Research also shows that feeling more connected to nature also leads to an acting as well. Through recognising that we are in fact part of it, people who feel more connected to nature are more likely to display ‘pro-environmental behaviour’. They begin to see that we are not defending nature – we are nature defending itself.
Here at CAT we’ve recently added nature connection to our short course programme. The first one ran in late summer, and went down a treat. Through play, mindfulness and practical nature connection exercises, we developed our powers of observation and saw all sorts of natural delights we would normally miss, with a renewed sense of awe and understanding.
Together we developed skills to interpret the natural world, such as tracking, understanding bird language and the body language of trees. We played games to help increase our sphere of awareness and reduce our sphere of disturbance to see and understand more of our wild cousins, and explored the theories of deep ecology and radical ecology. And we spent lots of time outdoors in the beautiful surroundings of CAT – we were a pretty feral bunch by the end!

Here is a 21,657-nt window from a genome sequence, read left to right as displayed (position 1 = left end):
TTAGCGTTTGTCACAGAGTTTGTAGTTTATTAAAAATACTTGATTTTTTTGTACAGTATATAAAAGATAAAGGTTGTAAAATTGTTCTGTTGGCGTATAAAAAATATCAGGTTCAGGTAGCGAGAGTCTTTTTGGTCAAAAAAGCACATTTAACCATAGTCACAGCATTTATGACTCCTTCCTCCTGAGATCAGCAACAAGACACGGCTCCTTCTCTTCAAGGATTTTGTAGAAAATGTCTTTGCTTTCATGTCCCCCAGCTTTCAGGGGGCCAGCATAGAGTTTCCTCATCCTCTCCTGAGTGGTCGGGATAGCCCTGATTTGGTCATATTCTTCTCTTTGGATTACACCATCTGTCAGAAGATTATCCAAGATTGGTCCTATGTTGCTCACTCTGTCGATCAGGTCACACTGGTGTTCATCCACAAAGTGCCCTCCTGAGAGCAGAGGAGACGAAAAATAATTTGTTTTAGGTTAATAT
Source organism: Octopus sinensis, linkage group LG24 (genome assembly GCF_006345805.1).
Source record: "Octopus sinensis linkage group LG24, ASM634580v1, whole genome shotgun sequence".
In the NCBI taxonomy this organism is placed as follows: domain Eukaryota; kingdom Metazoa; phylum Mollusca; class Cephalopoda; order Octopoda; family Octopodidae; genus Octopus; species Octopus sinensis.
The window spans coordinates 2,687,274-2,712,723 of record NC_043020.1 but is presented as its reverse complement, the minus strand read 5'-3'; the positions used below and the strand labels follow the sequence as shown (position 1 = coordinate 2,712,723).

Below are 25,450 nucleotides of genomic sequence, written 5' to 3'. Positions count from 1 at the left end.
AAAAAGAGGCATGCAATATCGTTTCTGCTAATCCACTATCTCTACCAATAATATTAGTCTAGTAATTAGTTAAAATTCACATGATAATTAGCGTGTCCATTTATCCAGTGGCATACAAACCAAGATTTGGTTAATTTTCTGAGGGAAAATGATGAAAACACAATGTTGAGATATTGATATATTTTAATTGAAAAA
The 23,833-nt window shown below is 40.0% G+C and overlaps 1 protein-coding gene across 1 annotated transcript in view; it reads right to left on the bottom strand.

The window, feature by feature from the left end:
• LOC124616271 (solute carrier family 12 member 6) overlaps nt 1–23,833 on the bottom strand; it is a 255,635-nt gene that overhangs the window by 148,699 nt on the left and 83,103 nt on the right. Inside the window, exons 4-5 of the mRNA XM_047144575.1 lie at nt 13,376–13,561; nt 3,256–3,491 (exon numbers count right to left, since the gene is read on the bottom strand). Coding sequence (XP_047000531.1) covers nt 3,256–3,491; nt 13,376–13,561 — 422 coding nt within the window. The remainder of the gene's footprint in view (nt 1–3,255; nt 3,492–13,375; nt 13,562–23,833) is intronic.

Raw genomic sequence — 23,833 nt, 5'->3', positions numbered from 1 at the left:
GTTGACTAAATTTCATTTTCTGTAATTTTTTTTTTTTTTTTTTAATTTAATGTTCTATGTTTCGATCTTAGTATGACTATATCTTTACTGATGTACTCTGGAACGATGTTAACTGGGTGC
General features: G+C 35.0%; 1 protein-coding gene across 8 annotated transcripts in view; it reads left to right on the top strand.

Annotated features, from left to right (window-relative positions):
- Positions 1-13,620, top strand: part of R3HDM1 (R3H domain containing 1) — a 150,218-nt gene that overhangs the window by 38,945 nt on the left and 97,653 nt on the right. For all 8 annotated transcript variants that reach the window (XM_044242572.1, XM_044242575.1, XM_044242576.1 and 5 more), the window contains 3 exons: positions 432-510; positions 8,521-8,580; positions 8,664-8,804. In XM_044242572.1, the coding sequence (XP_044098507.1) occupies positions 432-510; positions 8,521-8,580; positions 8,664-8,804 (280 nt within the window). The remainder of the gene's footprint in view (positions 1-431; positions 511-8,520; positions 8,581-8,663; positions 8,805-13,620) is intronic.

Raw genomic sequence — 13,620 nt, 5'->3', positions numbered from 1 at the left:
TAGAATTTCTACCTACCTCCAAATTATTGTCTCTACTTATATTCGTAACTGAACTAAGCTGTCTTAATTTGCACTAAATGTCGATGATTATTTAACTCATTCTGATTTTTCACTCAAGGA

More feral less fearful
I’m glad to say that the participants have been putting their experience and learning into practise in their daily lives, enjoying more time out in nature cultivating meaningful connections. One participant said a week after the course: “I’m listening to the birds with a new sense of understanding and joy.”
Some have made even bigger life changes: “I spoke about wanting to make a healthier more sustainable life and career change. It’s always a nerve wracking thing to leap from what you know into what you don’t, but the course inspired me to take this step and run nature connection walks myself. It’s great to connect with people over a subject that is intrinsically meaningful. More feral less fearful!”
After the success of this course, we’re offering more weekends in November 2016 and in April and July 2017 at affordable rates from £35/day. The last one sold out so book here soon if you too want to rewild your self and become more feral!